Since beginning my term as OBA president and unveiling my innovation mandate, I have enjoyed robust, riveting and, occasionally, revelatory conversations across the province about recent developments in our profession and new directions in practice.
What all of these discussions make clear is the extent to which the provision of legal services is changing — and will continue to change. Market and technological forces, which you can read more about in my article here, have converged to create an undeniable demand for innovation and it is essential that lawyers answer this call.
Lawyers, natural problem-solvers and strategic thinkers, are best equipped to devise innovative ways to deliver legal advice, documentation and action that address our clients' needs effectively and efficiently. And, I would argue, we bear a responsibility to do so. We hold ourselves to high standards of professionalism, and an increasingly important part of being capable and trustworthy agents of justice is providing the public with legal services in an accessible, affordable and customer-friendly fashion.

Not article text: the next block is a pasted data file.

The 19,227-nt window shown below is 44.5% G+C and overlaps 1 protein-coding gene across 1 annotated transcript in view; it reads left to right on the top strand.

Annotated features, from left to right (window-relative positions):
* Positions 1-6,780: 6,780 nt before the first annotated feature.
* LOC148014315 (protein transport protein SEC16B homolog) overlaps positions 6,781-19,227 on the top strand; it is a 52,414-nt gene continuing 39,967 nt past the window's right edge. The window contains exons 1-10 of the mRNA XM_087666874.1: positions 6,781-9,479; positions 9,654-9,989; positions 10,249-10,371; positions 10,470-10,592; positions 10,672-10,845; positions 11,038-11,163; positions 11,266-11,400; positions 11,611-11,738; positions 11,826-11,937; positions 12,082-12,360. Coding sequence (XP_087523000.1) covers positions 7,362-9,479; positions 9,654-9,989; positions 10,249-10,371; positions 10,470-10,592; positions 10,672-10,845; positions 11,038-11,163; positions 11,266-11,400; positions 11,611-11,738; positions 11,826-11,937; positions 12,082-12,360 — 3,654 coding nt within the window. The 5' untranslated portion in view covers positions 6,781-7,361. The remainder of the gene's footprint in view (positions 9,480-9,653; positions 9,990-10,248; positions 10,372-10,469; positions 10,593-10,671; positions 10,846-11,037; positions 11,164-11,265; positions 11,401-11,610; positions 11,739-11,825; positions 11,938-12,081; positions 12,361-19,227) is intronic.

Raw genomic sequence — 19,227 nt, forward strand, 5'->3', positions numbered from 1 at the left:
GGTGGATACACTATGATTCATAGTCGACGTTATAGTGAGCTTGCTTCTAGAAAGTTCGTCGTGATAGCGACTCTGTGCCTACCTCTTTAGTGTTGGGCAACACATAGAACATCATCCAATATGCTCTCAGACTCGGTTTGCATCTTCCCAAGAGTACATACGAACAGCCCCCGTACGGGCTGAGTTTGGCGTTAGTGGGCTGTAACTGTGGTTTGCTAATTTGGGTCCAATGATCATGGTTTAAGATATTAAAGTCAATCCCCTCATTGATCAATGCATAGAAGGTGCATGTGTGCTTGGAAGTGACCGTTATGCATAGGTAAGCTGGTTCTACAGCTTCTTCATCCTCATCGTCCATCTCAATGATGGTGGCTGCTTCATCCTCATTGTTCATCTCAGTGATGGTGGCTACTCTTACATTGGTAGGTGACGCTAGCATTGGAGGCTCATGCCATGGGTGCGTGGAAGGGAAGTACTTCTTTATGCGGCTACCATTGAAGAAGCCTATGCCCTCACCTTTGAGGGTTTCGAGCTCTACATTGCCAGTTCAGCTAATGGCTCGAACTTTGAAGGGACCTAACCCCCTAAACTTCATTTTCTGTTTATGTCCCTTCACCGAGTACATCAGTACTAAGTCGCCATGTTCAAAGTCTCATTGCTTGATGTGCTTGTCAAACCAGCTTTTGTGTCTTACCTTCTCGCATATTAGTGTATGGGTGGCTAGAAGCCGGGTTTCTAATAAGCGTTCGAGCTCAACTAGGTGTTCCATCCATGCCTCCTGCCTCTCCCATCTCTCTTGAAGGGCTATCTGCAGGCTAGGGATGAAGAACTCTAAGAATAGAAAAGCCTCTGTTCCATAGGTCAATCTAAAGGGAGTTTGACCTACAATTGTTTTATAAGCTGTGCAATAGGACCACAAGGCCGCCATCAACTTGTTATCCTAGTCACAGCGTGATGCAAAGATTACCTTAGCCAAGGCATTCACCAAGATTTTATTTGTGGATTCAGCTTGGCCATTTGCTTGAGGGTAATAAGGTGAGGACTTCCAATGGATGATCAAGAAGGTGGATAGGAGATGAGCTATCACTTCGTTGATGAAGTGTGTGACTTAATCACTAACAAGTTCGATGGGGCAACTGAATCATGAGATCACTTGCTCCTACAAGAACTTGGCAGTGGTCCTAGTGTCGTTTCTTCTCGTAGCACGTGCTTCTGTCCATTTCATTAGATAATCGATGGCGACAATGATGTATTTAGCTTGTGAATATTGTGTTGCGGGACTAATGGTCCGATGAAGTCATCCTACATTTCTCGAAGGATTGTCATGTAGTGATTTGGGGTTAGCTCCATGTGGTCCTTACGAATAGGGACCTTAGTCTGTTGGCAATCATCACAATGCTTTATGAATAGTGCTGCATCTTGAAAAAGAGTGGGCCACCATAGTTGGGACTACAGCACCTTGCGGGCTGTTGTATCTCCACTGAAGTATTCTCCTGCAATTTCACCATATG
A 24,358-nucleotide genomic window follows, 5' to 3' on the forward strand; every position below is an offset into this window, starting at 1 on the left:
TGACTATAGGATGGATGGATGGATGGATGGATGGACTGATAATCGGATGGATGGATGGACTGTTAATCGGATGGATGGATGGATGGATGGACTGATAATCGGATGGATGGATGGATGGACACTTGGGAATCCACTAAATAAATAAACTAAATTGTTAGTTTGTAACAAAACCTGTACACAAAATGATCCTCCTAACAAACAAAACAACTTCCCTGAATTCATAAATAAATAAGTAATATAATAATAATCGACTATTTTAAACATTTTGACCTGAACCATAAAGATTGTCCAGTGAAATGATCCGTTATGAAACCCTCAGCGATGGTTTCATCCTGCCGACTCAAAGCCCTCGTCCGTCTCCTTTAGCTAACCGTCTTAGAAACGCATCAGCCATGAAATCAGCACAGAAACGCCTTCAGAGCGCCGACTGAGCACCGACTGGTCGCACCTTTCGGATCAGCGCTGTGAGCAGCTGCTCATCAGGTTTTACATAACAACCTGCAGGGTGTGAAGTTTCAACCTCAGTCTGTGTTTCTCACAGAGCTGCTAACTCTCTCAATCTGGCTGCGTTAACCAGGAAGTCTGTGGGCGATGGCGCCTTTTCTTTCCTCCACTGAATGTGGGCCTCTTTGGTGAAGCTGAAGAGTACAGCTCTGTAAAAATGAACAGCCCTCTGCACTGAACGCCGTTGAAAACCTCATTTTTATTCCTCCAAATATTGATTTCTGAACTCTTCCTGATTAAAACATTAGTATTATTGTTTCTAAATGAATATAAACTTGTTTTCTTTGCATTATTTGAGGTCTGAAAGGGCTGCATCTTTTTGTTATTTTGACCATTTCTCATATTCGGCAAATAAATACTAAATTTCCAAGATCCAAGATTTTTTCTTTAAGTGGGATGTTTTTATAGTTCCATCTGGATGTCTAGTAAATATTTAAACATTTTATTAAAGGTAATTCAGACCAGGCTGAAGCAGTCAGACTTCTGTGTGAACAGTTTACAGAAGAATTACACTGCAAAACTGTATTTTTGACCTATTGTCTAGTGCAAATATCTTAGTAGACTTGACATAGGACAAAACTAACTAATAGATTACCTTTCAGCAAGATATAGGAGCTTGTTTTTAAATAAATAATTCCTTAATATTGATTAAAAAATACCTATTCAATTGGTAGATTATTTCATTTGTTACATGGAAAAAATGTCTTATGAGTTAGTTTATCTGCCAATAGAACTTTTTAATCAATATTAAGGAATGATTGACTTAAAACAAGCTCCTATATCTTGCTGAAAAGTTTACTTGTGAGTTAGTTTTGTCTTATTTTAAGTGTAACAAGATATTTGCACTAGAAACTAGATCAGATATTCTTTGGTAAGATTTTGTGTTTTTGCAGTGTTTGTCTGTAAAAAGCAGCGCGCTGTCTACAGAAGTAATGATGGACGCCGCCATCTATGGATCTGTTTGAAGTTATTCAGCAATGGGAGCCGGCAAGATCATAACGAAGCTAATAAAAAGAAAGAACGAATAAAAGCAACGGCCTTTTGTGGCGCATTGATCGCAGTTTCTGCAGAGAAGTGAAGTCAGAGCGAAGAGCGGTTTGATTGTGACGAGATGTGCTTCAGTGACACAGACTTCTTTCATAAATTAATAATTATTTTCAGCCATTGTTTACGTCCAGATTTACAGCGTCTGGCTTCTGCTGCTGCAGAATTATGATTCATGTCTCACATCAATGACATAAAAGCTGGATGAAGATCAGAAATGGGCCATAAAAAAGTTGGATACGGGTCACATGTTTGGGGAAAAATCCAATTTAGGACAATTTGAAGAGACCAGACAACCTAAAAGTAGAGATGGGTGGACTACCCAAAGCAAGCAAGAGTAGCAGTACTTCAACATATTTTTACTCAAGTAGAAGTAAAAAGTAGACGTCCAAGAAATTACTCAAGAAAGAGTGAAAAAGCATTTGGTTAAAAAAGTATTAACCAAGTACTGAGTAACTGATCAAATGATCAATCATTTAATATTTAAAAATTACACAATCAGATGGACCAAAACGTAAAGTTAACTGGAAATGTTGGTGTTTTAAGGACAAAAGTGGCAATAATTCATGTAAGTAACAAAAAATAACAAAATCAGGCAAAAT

Adding technological tools, practices and knowledge to our legal expertise and advocacy skill can only expand our professional horizons and enhance our reputation as valued advisors and dependable service providers.
As lawyers, our understanding of the law and our principled approach to practice uniquely position us to drive thoughtful innovation and sharpen our competitive advantage in the legal marketplace, but we cannot do it alone. As you will have read in your first OBA Practice Innovation Newsletter, the OBA has mapped out an action plan for the profession that is powered by five pillars — Information Services, Tools, Testing, Knowhow and Advocacy. It is designed to provide practical innovation for all lawyers — from sole practice to big firm settings, across the full spectrum of technological sophistication and legal specialization.
We will ensure appropriate and easy-to-implement solutions are made available to all our members, thereby creating a constructive and workable framework for constructive change in our profession.
As announced in October, we will bring you the in-depth expertise of our 2019-20 Innovator in Residence, the Legal Innovation Zone at Ryerson (The LIZ), to deliver on our practice innovation promise. However, we are also keen to hear from you about challenges or opportunities arising in your practice areas that cry out for an innovative approach. Email me your thoughts at firstname.lastname@example.org and keep an eye on our OBA website, CPD emails and innovation newsletter for opportunities to exchange ideas about innovation as we usher in a new era of progress in our profession.